Research in the Nguyen group is approached from a collaborative and interdisciplinary perspective.
Currently, the group is divided into three main subgroups: Porous Materials, Graphene/Graphene Oxide, and Biomaterials.


We design, synthesize, characterize, and modify metal-organic frameworks (MOFs) and porous organic polymers (POPs) for catalysis, kinetic diffusion studies, and other applications.

MOFs are a class of porous and crystalline coordination polymer that comprises inorganic metal nodes and organic linkers. We utilize these MOFs as support platforms for catalysts to access homogeneously inaccessible species that are then capable of catalytic conversions in the solution and the gas-phase.  We are also interested in fine-tuning the biocompatibility of MOFs for catalysis and sensing under bio-relevant conditions.  We have also tailored these MOFs to remove toxic aqueous moieties.1

POPs are porous materials constructed from organic monomers linked by covalent bonds.  In addition to the incorporation of catalytically active moieties into POPs, we have also engineered larger pores into microporous POPs by carrying out the polymerization inside a mesoporous silica aerogel template.  The broad range of pore sizes allows for much faster transport of molecules, resulting in increased diffusion rates, faster uptake, and faster capture/catalytic activities compared to MOF and POPs with only micropores.2


In this subgroup, we focus on extending the excellent nanoscale mechanical properties of graphene and graphene oxide (GO) to their macroscale composites.  While graphene and GO have superior mechanical properties at the nanoscale, the mechanical properties of their macroscopic composites are orders of magnitude lower, limiting their structural applications.  Thus, we are developing bottom-up design principles that can overcome these limitations through the multi-length scale bridging of mechanical properties.  In collaboration with the Espinosa group, we are fabricating GO composites with well-defined nanoscale compositions and structures to explore the effect of interfacial interactions and functional group distribution on mechanical properties over several length scales.3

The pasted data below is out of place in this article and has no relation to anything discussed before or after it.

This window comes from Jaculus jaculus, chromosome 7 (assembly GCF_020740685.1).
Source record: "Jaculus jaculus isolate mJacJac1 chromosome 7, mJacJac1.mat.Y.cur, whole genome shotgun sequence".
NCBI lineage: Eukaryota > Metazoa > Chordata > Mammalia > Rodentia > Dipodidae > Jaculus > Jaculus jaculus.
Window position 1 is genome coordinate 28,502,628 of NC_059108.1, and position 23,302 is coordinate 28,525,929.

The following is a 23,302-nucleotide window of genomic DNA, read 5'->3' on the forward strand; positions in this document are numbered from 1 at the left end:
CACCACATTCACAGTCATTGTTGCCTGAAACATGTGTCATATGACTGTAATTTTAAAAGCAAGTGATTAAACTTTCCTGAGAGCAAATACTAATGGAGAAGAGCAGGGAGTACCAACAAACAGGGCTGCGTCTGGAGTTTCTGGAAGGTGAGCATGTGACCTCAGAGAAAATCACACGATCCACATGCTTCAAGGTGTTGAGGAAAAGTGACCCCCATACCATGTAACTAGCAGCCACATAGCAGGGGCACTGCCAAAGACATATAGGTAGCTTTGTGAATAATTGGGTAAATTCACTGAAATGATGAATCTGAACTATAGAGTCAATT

This subgroup focuses on utilizing biomolecules to construct nanoscale vehicles for therapeutic and self-assembly applications.  This is accomplished through several approaches in collaboration with the Mirkin, O’Halloran, and Schatz groups.

We have made acid-degradable polymer-caged lipoplex (PCL) platform by combining a cationic lipoplex core and a biocompatible, pH-responsive polymer shell. These PCLs serve as effective delivery vehicles of small interfering RNA through a combination of facile loading, rapid acid-triggered release, enhanced cellular internalization, and endosomal escape.


We made liposomal spherical nucleic acid (LSNA) by combining 30 nm liposomal cores with a dense shell of oligonucleotides functionalized with a hydrophobic tail that can intercalate into the liposome structure.  The resulting LSNA rapidly enters multiple cell lines without the need for ancillary transfection agents and can be used to effectively knockdown gene expression via antisense pathways.5

Small molecule-DNA Hybrids (SMDHs) comprise oligonucleotides covalently linked to organic molecules in well-defined numbers and geometrical positions.  We have used SMDHs as multifunctional programmable building blocks for forming higher order structures composed of purely organic material or interfaced with other DNA-coated systems such as nanoparticles.7